“I remember a man throwing me in the air when I was very little. He stands as tall as the sky, and he throws me up so high it feels as though I’m flying. We’re both laughing, laughing so much that I can hardly catch a breath, and finally I laugh so hard I wet myself, but that only makes him laugh the louder. I was never afraid when he was throwing me. I knew that he would always be there to catch me.” She pushed her hair back. “Then one day he wasn’t. Men come and go. They lie, or die, or leave you. A mountain is not a man, though, and a stone is a mountain’s daughter. I trust my father, and I trust my mules. I won’t fall.” She put her hand on a jagged spur of rock, and got to her feet. “Best finish. We have a long way yet to go, and I can smell a storm.”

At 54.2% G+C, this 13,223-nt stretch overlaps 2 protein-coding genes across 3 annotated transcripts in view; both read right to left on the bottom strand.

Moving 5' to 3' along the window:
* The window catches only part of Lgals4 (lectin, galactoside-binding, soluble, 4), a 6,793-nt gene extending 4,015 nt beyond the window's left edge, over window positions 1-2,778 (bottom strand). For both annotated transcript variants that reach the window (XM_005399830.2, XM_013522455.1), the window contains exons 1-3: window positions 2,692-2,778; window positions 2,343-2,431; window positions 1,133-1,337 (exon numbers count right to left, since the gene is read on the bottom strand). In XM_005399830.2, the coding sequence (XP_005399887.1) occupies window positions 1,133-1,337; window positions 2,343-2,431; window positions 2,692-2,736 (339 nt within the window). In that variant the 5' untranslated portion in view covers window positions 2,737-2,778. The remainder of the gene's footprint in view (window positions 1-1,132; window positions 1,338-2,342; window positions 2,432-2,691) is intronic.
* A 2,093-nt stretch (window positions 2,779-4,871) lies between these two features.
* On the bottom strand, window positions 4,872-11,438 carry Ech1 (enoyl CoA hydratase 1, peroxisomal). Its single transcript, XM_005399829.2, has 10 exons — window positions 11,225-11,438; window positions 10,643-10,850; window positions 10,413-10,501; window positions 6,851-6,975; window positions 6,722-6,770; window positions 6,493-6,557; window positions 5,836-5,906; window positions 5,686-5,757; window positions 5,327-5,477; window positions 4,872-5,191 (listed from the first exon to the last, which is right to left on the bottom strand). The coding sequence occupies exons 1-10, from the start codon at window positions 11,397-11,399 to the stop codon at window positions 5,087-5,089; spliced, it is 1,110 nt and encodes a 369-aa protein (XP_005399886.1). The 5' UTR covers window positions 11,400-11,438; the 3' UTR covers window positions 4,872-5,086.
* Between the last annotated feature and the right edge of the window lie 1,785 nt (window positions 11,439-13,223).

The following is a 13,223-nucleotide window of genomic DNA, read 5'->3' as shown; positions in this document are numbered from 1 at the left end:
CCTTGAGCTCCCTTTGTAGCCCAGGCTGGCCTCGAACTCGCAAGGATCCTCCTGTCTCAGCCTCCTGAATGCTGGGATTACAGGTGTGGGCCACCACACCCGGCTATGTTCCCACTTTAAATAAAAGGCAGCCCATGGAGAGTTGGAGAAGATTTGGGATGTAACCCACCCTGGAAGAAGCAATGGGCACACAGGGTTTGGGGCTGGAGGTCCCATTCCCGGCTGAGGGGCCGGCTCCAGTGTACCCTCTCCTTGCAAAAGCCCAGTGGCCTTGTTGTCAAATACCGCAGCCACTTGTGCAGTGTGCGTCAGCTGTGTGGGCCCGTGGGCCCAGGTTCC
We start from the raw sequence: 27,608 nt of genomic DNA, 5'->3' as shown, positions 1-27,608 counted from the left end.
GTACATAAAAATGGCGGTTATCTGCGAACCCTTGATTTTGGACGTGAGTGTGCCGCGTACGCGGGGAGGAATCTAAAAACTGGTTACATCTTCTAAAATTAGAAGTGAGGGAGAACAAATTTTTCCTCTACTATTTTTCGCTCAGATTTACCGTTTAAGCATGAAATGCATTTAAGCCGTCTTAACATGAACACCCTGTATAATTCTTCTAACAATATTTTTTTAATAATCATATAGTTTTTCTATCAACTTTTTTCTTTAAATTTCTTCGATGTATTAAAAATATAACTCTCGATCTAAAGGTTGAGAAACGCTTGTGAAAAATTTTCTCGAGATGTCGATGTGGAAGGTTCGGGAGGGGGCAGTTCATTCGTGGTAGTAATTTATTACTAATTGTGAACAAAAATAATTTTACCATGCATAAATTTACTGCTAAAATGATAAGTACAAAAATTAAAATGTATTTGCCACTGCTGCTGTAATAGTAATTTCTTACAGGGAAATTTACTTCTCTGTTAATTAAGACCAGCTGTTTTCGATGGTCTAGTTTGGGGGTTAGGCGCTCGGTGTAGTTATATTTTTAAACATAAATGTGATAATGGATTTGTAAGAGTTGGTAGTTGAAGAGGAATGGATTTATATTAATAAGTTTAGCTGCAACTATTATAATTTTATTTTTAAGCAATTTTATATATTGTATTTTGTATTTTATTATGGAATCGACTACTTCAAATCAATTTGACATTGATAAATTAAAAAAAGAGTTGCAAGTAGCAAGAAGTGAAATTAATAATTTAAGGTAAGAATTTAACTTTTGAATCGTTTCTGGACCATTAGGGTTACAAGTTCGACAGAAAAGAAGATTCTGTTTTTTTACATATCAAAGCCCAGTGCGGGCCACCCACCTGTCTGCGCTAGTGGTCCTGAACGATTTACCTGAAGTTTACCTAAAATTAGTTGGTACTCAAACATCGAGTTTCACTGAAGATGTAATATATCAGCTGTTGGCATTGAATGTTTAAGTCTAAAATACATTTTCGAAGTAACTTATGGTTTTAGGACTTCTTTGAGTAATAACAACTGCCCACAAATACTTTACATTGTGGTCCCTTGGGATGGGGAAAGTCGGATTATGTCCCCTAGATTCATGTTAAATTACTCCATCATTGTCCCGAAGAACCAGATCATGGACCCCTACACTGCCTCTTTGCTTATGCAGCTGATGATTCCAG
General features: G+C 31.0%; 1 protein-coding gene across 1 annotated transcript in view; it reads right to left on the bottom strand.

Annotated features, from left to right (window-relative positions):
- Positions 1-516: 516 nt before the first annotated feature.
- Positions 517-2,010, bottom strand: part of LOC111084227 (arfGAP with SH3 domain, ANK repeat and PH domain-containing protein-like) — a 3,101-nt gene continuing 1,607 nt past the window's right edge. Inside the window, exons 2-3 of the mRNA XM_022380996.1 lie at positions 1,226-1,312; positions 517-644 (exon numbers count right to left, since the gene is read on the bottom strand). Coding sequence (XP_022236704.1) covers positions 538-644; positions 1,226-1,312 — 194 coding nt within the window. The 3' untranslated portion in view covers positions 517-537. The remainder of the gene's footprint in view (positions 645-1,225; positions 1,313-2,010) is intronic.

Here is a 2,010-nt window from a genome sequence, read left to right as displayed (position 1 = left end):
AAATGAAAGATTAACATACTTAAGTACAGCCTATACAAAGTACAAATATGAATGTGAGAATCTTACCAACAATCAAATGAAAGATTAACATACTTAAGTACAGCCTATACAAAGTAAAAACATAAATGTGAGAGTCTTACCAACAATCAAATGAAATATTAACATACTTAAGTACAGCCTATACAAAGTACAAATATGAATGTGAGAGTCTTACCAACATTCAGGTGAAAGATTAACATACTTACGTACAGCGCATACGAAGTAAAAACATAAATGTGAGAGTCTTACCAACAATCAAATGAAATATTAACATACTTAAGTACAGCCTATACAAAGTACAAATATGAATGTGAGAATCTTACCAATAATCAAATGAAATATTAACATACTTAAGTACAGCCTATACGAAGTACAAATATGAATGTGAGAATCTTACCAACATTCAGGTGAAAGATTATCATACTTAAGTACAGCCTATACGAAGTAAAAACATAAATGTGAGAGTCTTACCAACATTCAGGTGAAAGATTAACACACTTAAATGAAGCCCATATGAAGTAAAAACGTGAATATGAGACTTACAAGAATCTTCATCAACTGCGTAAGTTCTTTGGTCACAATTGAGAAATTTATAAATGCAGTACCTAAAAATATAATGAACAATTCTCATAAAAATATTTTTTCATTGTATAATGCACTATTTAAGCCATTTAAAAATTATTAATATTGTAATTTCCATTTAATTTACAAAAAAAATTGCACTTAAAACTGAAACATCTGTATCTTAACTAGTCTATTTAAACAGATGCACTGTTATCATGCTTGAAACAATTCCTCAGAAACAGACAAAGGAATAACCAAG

Mya shows a bit of bitterness in her words but stony in her demeanor, a front she’s hiding behind just like the hair that is hiding half of her face. She is a rock. But then she pulls her hair back so Sansa can see her fully and then understands when she says “Men come and go. They lie, or die, or leave you.” Stone’s father left her; then Mychel left her. She refuses to show emotion, as almost everyone notes, always calm, always stoic. She even places her one on a jagged rock to prop herself up, which seems to give her no noticeable pain. She shows fearlessness in the face of danger and love.5